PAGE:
When a beachgoer stumbled upon the 13-foot long sea creature on Luis Siret Beach in Villaricos, Spain she immediately snapped some pictures of it and posted them online, but what the creature is has officials puzzled.
Amateur guesses have included a cousin of the Loch Ness, a water dinosaur, sea dragon, and even a mutant fish affected by a nuclear bomb. Other less outlandish guesses says it could be an oarfish.
Images from Ideal.es Ameria/Facebook
But because of the state of the creature, PROMAR (Programa en Defensa de la Fauna Marina-Sea Life Defense Program) spokesman Paco Toledano explained to inexplicata.blogspot.ca that, “it’s hard to know what we’re dealing with. It’s very decomposed and we cannot identify what it is.”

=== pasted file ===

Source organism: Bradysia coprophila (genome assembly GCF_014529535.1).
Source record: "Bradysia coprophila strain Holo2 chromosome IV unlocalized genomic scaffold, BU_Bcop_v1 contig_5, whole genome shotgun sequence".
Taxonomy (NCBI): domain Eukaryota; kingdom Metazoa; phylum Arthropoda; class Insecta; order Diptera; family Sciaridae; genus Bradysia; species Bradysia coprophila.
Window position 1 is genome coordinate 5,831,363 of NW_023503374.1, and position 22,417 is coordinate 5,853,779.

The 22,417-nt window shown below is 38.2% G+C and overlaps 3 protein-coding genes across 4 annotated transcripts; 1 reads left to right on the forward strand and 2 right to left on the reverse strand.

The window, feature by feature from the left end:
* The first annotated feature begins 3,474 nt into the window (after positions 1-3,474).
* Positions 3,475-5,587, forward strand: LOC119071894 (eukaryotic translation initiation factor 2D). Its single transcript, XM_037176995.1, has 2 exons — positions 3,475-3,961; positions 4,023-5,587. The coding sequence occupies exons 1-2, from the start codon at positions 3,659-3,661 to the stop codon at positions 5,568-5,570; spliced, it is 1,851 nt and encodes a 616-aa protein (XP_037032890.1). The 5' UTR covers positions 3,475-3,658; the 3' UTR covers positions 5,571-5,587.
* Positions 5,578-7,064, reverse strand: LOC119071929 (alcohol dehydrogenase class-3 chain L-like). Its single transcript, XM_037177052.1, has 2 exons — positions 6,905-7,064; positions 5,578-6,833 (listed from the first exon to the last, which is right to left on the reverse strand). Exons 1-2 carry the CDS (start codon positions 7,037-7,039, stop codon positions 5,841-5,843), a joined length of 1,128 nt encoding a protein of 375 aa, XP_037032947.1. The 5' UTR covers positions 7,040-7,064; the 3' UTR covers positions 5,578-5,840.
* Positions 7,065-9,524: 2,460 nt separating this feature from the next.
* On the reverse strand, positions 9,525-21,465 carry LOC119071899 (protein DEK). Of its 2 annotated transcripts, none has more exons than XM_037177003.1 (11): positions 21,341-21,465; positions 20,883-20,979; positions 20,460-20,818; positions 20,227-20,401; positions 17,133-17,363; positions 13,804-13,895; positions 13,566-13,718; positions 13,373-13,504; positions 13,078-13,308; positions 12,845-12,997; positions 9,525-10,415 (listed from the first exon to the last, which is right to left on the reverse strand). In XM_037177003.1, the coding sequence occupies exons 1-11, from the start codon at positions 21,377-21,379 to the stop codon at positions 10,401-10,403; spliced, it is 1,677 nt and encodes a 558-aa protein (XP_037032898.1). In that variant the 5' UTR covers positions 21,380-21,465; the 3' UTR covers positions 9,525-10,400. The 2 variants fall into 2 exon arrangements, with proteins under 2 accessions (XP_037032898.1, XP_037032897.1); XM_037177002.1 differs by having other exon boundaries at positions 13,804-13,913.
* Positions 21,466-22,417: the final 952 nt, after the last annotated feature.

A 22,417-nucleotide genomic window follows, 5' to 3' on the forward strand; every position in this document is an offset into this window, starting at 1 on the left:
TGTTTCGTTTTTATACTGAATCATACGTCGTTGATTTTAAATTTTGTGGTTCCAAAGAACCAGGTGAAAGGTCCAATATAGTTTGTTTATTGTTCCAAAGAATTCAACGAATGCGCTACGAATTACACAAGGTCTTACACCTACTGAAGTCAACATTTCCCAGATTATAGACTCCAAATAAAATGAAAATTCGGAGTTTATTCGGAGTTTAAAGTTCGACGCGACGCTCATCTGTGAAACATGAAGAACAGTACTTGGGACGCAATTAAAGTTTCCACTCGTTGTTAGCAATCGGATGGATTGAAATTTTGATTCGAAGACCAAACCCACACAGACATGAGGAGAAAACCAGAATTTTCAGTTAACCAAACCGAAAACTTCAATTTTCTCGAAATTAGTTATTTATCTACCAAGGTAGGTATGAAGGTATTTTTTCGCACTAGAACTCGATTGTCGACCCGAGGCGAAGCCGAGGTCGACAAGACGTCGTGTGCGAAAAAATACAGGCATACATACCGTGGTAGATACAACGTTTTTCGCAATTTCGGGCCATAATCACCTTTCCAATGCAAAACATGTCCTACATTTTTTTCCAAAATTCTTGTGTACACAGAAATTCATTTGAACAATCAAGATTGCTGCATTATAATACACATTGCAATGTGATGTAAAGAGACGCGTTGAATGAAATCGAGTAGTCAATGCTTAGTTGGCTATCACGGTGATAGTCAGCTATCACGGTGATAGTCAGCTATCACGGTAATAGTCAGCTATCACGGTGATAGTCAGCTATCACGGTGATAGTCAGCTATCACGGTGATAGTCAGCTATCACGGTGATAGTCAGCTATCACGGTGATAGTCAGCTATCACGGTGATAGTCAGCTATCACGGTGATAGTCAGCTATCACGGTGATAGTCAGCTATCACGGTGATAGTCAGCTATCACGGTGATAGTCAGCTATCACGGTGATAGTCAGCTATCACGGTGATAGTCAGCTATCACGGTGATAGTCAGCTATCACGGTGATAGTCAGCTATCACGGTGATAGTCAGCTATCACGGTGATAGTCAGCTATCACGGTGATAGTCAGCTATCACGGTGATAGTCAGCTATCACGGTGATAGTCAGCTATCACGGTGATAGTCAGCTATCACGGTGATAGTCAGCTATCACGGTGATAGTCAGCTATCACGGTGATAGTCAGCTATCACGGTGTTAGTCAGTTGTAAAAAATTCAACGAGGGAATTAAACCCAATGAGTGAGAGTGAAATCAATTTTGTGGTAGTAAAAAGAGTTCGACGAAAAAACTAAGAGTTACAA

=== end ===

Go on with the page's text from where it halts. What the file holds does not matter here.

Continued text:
“Perhaps we could learn something more from the bones, but to be precise, it would be necessary to perform a genetic analysis, which is very expensive, and who would pay for it,” he continued. “Anyway, we have submitted the information to colleagues with more experience and knowledge to see if they can tell us something more specific.”
Toledano did say that the creature’s horns weren’t actually horns. He said they were bones that appeared to have fallen out of place.
“It’s not a longhorn cowfish, that’s for sure,” he joked.
According to ThinkSpain.com, parts of the creature were taken by various laboratories to be studied and the perishable parts were buried.
This 1996 photo shows U.S. servicemen with an oarfish found on the shore of the Pacific Ocean near San Diego, California. Oarfish of this size are extremely rare. The one pictured here was 23-feet long and weighed 300 pounds.